More analyses of Wallonia’s waterways following flooding

In order to detect and quantify the pollution linked to the July floods in Wallonia’s waterways, the Institut Scientifique de Service Public (ISSeP) is increasing the number of sampling points in the affected areas to analyze water quality, and is extending its measurements to a whole range of micro and macro-pollutants, including hydrocarbons.
In addition to their direct impact on infrastructure and local residents, the heavy flooding that hit Wallonia in mid-July also resulted in hydrocarbon pollution from the many leaking tanks. Various potentially dangerous chemicals were also spilled, following damage to businesses and a number of private homes.

What’s more, some public wastewater treatment plants have also been badly hit, and will therefore be unable to perform their sanitation role for several months until they are restored.
Unfortunately, a more or less long-term impact on the environment is likely, which is why the Minister of the Environment, Céline Tellier, has requested an assessment of the environmental status of particularly affected areas. In order to assess the situation, ISSeP (which manages Wallonia’s surface water monitoring network) has refocused its river quality measurement resources on areas affected by flooding.

Some twenty additional measuring points have been added to those routinely monitored in the network in 2021. A total of 184 measuring stations are now scattered across Wallonia. 18 points are located around the Vesdre Valley, which is particularly hard hit. Water samples are taken there directly by ISSeP staff. Sampling frequencies have been increased and the analytical volume has been almost doubled in the impacted areas, in order to more accurately monitor the evolution of this pollution.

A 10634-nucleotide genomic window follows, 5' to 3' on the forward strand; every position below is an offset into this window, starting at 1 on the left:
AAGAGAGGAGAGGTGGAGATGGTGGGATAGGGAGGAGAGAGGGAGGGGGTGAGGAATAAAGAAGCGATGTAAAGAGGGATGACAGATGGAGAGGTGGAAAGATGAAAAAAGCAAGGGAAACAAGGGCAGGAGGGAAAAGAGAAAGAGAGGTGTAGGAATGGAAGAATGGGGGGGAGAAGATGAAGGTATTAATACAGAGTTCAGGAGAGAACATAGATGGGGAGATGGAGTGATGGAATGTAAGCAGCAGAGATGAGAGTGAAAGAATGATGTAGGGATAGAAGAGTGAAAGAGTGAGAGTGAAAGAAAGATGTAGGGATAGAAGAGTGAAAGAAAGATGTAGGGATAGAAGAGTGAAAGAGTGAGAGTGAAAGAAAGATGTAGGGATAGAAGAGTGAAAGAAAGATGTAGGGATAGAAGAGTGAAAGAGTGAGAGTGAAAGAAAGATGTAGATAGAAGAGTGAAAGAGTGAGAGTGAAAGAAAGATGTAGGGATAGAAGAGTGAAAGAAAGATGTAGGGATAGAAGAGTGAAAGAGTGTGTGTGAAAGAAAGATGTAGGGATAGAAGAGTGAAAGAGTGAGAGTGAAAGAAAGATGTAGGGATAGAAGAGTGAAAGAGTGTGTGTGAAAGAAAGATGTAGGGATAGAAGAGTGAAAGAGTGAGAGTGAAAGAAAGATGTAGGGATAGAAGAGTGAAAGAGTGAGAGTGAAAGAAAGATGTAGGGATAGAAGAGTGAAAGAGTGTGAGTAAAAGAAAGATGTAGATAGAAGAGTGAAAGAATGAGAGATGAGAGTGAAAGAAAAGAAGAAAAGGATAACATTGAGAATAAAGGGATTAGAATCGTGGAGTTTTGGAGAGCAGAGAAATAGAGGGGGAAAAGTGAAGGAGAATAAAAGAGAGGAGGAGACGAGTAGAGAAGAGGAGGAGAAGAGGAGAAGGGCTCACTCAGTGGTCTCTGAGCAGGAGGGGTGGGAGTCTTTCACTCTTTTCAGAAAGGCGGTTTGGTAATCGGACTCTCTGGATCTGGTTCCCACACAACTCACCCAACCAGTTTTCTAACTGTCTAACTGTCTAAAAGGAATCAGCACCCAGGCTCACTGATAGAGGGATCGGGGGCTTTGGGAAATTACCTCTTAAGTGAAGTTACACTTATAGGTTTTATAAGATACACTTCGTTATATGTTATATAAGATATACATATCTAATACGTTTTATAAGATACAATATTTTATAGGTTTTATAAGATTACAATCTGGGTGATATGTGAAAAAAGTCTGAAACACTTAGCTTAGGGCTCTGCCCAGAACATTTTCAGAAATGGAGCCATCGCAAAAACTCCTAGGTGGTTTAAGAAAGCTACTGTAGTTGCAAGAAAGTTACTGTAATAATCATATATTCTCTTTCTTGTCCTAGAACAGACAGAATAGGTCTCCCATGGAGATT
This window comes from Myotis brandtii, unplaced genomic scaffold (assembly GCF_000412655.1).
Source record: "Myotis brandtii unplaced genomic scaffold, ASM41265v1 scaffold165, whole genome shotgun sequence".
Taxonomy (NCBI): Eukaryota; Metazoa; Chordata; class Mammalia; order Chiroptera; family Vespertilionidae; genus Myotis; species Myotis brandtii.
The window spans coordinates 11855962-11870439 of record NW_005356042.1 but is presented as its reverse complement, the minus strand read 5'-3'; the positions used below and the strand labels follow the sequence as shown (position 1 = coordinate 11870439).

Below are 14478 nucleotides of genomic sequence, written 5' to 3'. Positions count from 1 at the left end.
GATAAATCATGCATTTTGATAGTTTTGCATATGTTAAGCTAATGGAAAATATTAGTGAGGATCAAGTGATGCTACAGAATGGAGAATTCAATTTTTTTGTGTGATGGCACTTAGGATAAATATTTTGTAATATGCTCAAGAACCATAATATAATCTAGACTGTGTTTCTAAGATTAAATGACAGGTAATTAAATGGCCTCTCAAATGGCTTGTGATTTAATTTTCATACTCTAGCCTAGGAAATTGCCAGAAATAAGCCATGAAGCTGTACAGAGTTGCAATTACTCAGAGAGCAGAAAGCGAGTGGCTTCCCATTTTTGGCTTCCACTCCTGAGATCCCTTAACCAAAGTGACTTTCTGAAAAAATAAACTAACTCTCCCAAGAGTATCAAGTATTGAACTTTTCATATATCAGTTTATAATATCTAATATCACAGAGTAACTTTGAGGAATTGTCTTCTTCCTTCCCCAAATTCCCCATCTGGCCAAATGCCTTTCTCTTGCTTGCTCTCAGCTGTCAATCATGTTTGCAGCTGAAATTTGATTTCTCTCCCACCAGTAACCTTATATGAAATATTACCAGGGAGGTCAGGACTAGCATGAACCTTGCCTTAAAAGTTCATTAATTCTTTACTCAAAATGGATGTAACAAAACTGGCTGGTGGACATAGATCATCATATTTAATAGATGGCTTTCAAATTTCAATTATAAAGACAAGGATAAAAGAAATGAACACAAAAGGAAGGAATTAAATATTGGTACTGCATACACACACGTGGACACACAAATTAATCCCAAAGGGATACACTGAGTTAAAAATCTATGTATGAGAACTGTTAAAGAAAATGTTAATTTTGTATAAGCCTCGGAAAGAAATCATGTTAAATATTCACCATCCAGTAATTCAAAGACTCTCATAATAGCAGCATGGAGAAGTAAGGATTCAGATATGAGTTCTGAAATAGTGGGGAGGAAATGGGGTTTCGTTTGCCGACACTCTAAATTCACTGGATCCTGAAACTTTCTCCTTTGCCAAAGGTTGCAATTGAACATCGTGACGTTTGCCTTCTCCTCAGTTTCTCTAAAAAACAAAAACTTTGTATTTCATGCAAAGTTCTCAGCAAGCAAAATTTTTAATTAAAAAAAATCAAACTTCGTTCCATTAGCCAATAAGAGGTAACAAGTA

Which pollutants are targeted?
Analytical programs have been extended to cover a whole range of micro- and macro-pollutants at all stations located in the affected areas. The focus has been on quantifying hydrocarbons (global indices, BTEX, PAHs, etc.), but other pollutants resulting from flooding will also be monitored, such as heavy metals, pesticides, etc.

These additional measures will run until at least the end of 2021, and may be extended locally depending on the concentration levels found. Results are usually available within three months, but given the urgency of the situation, our teams will be working hard to shorten this timeframe, especially where hydrocarbons are concerned. The ISSeP equipment, designed for long-term monitoring missions, is used for a variety of analyses and methods, each requiring specific set-ups.
The Institute is also providing its expertise and scientific support for other environmental matrices impacted by this natural disaster (deposition of polluted sediments and sludge, release of waste into the environment, technical support for clean-up stages, post-disaster indoor air quality measurements, etc.).
These various actions are integrated and carried out in collaboration with SPW – more specifically SPW Agriculture, Natural Resources and Environment – and the other UAPs, to provide a global solution in support of disaster victims and local authorities. For more information on all the actions implemented by Wallonia, visit